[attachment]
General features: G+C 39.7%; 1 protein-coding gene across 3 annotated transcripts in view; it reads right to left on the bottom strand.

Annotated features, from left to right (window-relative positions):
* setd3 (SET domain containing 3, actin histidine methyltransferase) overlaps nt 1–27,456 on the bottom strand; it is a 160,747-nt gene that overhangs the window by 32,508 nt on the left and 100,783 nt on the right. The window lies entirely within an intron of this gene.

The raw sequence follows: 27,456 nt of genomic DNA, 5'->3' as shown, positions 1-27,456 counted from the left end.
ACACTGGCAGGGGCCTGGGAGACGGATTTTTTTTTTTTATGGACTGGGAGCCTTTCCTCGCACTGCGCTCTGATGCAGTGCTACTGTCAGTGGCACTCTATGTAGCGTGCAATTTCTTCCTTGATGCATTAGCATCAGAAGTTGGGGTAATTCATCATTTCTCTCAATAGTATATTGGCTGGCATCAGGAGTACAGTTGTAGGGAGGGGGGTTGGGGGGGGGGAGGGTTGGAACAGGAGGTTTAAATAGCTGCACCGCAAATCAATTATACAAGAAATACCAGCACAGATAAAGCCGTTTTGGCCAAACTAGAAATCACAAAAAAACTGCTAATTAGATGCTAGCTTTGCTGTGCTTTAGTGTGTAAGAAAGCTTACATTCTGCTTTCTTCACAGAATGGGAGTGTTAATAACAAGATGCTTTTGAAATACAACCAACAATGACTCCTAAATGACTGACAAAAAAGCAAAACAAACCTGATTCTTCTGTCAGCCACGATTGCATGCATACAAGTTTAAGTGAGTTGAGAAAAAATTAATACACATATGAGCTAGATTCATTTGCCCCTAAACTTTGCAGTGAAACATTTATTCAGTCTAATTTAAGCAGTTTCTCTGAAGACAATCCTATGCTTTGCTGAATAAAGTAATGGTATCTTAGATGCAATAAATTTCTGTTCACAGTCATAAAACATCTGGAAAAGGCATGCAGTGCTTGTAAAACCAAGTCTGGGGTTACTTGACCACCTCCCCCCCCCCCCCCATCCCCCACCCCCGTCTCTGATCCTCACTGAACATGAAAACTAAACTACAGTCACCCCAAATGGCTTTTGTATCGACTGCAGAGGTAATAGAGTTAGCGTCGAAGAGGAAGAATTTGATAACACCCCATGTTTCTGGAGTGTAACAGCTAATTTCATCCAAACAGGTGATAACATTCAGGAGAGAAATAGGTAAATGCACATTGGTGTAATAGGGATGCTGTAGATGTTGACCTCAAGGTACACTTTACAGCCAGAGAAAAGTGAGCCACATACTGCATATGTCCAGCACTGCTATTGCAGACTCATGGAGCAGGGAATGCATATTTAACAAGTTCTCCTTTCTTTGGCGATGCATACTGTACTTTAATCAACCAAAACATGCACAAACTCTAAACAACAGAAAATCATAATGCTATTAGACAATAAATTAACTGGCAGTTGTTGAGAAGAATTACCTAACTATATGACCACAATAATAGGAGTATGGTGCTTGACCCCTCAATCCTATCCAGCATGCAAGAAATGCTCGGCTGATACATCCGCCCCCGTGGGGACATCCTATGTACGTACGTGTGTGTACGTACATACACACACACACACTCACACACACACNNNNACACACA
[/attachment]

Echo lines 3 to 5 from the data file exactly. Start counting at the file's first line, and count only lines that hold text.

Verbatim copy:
* setd3 (SET domain containing 3, actin histidine methyltransferase) overlaps nt 1–27,456 on the bottom strand; it is a 160,747-nt gene that overhangs the window by 32,508 nt on the left and 100,783 nt on the right. The window lies entirely within an intron of this gene.

The raw sequence follows: 27,456 nt of genomic DNA, 5'->3' as shown, positions 1-27,456 counted from the left end.
ACACTGGCAGGGGCCTGGGAGACGGATTTTTTTTTTTTATGGACTGGGAGCCTTTCCTCGCACTGCGCTCTGATGCAGTGCTACTGTCAGTGGCACTCTATGTAGCGTGCAATTTCTTCCTTGATGCATTAGCATCAGAAGTTGGGGTAATTCATCATTTCTCTCAATAGTATATTGGCTGGCATCAGGAGTACAGTTGTAGGGAGGGGGGTTGGGGGGGGGGAGGGTTGGAACAGGAGGTTTAAATAGCTGCACCGCAAATCAATTATACAAGAAATACCAGCACAGATAAAGCCGTTTTGGCCAAACTAGAAATCACAAAAAAACTGCTAATTAGATGCTAGCTTTGCTGTGCTTTAGTGTGTAAGAAAGCTTACATTCTGCTTTCTTCACAGAATGGGAGTGTTAATAACAAGATGCTTTTGAAATACAACCAACAATGACTCCTAAATGACTGACAAAAAAGCAAAACAAACCTGATTCTTCTGTCAGCCACGATTGCATGCATACAAGTTTAAGTGAGTTGAGAAAAAATTAATACACATATGAGCTAGATTCATTTGCCCCTAAACTTTGCAGTGAAACATTTATTCAGTCTAATTTAAGCAGTTTCTCTGAAGACAATCCTATGCTTTGCTGAATAAAGTAATGGTATCTTAGATGCAATAAATTTCTGTTCACAGTCATAAAACATCTGGAAAAGGCATGCAGTGCTTGTAAAACCAAGTCTGGGGTTACTTGACCACCTCCCCCCCCCCCCCCATCCCCCACCCCCGTCTCTGATCCTCACTGAACATGAAAACTAAACTACAGTCACCCCAAATGGCTTTTGTATCGACTGCAGAGGTAATAGAGTTAGCGTCGAAGAGGAAGAATTTGATAACACCCCATGTTTCTGGAGTGTAACAGCTAATTTCATCCAAACAGGTGATAACATTCAGGAGAGAAATAGGTAAATGCACATTGGTGTAATAGGGATGCTGTAGATGTTGACCTCAAGGTACACTTTACAGCCAGAGAAAAGTGAGCCACATACTGCATATGTCCAGCACTGCTATTGCAGACTCATGGAGCAGGGAATGCATATTTAACAAGTTCTCCTTTCTTTGGCGATGCATACTGTACTTTAATCAACCAAAACATGCACAAACTCTAAACAACAGAAAATCATAATGCTATTAGACAATAAATTAACTGGCAGTTGTTGAGAAGAATTACCTAACTATATGACCACAATAATAGGAGTATGGTGCTTGACCCCTCAATCCTATCCAGCATGCAAGAAATGCTCGGCTGATACATCCGCCCCCGTGGGGACATCCTATGTACGTACGTGTGTGTACGTACATACACACACACACACTCACACACACACNNNNACACACA